Noda said he was in contact with authorities overseas, and analysts expected Japan to be spared international criticism.

But a European Union source said Japan had not even informed the Europeans, or the United States, about the intervention.

U.S. officials at the Federal Reserve, White House and Treasury declined to comment.

Billionaire financier George Soros said Japan was right to act to bring down the value of the yen.

“Certainly, they are hurting because the currency is too strong so I think they are right to intervene,” Soros said at a Reuters Newsmaker event. [ID:nN15103715]

The EU offered some sympathy for Tokyo’s plight, saying too rapid yen appreciation could threaten economic recovery. But a top official said coordinated action would have been better.

“Unilateral actions are not the appropriate way to deal with global imbalances,” Jean-Claude Juncker, chairman of the Eurogroup of euro-zone finance ministers, said when asked about Japan’s intervention. [ID:nLDE68E1DB]

Analysts doubt other countries would help Japan soften the yen because they need weaker currencies to boost exports and growth. Intense pressure from Washington on China to let its currency strengthen also makes attempts by major economies to dampen their currencies particularly sensitive.

U.S. lawmaker Sander Levin, chairman of a congressional committee holding hearings this week on China’s currency policy, called Japan’s intervention “deeply disturbing”.


Unlike previous forays, the Bank of Japan will not drain the money flowing into the economy as a result of the yen selling, sources familiar with the matter said.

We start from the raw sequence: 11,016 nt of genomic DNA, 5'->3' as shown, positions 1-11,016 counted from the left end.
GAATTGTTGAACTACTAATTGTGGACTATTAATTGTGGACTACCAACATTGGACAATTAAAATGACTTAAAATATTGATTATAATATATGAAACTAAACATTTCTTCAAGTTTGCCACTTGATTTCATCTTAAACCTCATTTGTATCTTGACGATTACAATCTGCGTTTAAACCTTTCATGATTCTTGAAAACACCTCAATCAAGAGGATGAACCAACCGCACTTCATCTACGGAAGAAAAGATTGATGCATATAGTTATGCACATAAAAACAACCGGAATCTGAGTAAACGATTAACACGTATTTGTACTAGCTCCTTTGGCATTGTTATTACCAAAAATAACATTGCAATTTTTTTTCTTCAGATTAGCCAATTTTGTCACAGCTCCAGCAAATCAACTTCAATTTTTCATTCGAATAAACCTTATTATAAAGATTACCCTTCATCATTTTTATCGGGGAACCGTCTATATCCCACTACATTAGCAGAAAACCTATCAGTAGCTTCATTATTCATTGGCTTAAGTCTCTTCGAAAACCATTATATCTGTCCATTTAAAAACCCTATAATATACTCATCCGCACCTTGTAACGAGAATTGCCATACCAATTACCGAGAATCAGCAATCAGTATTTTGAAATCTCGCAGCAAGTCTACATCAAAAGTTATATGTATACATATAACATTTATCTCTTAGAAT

That indicated the central bank plans to use the sold yen as a monetary tool to boost liquidity and support the economy.

Authorities that sell their own currencies to weaken them often issue bills to “sterilise” the funds and keep the excess money from becoming inflationary. In Japan’s case, it wants to promote inflation since the economy has been dogged with deflation for much of the past decade.

“The government’s aim, and the aim of authorities in general, is to add monetary injections to the economy,” Callum Henderson, global head of foreign exchange strategy with Standard Chartered in Singapore, told Reuters Insider.

“Unsterilised intervention should be yen-negative, it should be very bullish for higher risk assets, very bullish for stocks in Japan and obviously it should add to the impact of the intervention of the yen,” he said.

The central bank may follow up with additional steps such as buying more government debt, economists said.

Wednesday’s action pleased Japanese exporters, many of whom had expected the yen to average 90 per dollar this fiscal year.

“We applaud the move by the government and the Bank of Japan to correct the yen’s strength,” Japan’s No. 2 automaker Honda Motor Co. (7267.T) said in a statement.

Honda has pencilled in 87 yen per dollar in its estimates for the fiscal year to March 2011. ($1=85.50) (Reporting by Tokyo newsroom; Additional reporting by Tara Joseph Hui in Hong Kong, Doug Palmer and Paul Eckert in Washington; Writing by Kevin Plumberg and Emily Kaiser; Editing by Mike Peacock and Neil Stempleman)